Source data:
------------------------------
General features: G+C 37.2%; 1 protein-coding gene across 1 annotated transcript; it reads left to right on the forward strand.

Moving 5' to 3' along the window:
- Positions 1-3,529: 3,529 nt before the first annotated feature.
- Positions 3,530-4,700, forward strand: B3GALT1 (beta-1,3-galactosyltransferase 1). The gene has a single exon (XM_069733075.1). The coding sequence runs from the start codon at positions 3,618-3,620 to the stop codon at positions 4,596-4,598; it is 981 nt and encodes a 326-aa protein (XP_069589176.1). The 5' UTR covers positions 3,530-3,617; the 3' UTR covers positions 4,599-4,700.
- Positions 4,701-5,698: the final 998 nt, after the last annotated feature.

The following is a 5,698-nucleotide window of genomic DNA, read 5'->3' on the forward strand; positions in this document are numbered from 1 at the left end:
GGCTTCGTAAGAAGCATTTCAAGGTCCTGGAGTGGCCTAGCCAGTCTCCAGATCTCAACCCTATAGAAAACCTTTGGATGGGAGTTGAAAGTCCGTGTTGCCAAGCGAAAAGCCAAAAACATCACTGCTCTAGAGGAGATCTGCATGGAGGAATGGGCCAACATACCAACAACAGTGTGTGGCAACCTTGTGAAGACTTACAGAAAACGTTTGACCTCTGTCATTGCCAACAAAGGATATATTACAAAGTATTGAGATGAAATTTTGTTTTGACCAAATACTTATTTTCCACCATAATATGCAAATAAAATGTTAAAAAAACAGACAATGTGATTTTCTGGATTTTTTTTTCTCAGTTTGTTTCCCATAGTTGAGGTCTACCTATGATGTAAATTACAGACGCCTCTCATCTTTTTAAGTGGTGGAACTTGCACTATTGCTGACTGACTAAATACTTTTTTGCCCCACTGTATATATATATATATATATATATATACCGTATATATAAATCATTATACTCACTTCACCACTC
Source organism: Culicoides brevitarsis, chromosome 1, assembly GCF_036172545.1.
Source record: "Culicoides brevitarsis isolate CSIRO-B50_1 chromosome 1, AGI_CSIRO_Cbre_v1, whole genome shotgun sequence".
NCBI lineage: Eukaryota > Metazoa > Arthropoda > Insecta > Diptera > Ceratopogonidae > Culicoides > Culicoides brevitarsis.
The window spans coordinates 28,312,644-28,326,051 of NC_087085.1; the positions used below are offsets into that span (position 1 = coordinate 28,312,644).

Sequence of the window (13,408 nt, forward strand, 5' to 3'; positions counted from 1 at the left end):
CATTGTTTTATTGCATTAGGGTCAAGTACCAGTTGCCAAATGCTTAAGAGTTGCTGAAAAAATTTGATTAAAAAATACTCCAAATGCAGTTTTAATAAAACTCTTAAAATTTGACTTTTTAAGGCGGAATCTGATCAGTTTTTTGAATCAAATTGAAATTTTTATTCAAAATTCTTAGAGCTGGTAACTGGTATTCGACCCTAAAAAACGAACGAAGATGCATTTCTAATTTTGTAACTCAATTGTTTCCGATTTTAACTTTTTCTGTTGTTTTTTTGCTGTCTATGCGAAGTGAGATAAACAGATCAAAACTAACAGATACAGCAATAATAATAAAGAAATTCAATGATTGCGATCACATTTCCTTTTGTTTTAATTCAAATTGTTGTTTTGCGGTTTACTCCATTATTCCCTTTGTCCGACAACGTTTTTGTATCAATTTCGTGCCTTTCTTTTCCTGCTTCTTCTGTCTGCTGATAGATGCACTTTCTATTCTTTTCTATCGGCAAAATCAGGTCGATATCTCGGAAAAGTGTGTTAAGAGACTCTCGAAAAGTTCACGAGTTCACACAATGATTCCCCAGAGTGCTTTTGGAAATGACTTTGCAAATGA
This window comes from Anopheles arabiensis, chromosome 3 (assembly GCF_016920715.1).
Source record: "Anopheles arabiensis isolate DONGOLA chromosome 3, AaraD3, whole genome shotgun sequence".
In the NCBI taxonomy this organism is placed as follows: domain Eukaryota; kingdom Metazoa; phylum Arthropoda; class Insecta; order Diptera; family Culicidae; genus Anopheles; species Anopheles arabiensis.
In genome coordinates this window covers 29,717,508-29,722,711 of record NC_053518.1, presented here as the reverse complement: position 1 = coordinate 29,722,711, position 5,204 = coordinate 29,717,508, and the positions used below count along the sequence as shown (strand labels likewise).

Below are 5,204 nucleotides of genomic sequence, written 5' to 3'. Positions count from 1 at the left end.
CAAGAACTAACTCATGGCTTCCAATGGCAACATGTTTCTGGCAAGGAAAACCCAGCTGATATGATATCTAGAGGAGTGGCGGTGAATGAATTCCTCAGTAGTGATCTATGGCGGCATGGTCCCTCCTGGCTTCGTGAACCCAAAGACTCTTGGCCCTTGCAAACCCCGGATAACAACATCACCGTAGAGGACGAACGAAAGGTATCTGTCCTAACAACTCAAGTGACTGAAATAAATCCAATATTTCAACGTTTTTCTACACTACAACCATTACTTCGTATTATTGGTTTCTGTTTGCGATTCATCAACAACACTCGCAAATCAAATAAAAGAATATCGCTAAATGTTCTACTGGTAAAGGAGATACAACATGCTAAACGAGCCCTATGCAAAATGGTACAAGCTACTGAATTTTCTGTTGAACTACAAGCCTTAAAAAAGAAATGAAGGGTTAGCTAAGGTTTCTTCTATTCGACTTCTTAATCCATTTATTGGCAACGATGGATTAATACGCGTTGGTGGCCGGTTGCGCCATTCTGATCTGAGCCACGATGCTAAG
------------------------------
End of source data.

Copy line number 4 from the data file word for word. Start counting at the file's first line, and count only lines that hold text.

- Positions 3,530-4,700, forward strand: B3GALT1 (beta-1,3-galactosyltransferase 1). The gene has a single exon (XM_069733075.1). The coding sequence runs from the start codon at positions 3,618-3,620 to the stop codon at positions 4,596-4,598; it is 981 nt and encodes a 326-aa protein (XP_069589176.1). The 5' UTR covers positions 3,530-3,617; the 3' UTR covers positions 4,599-4,700.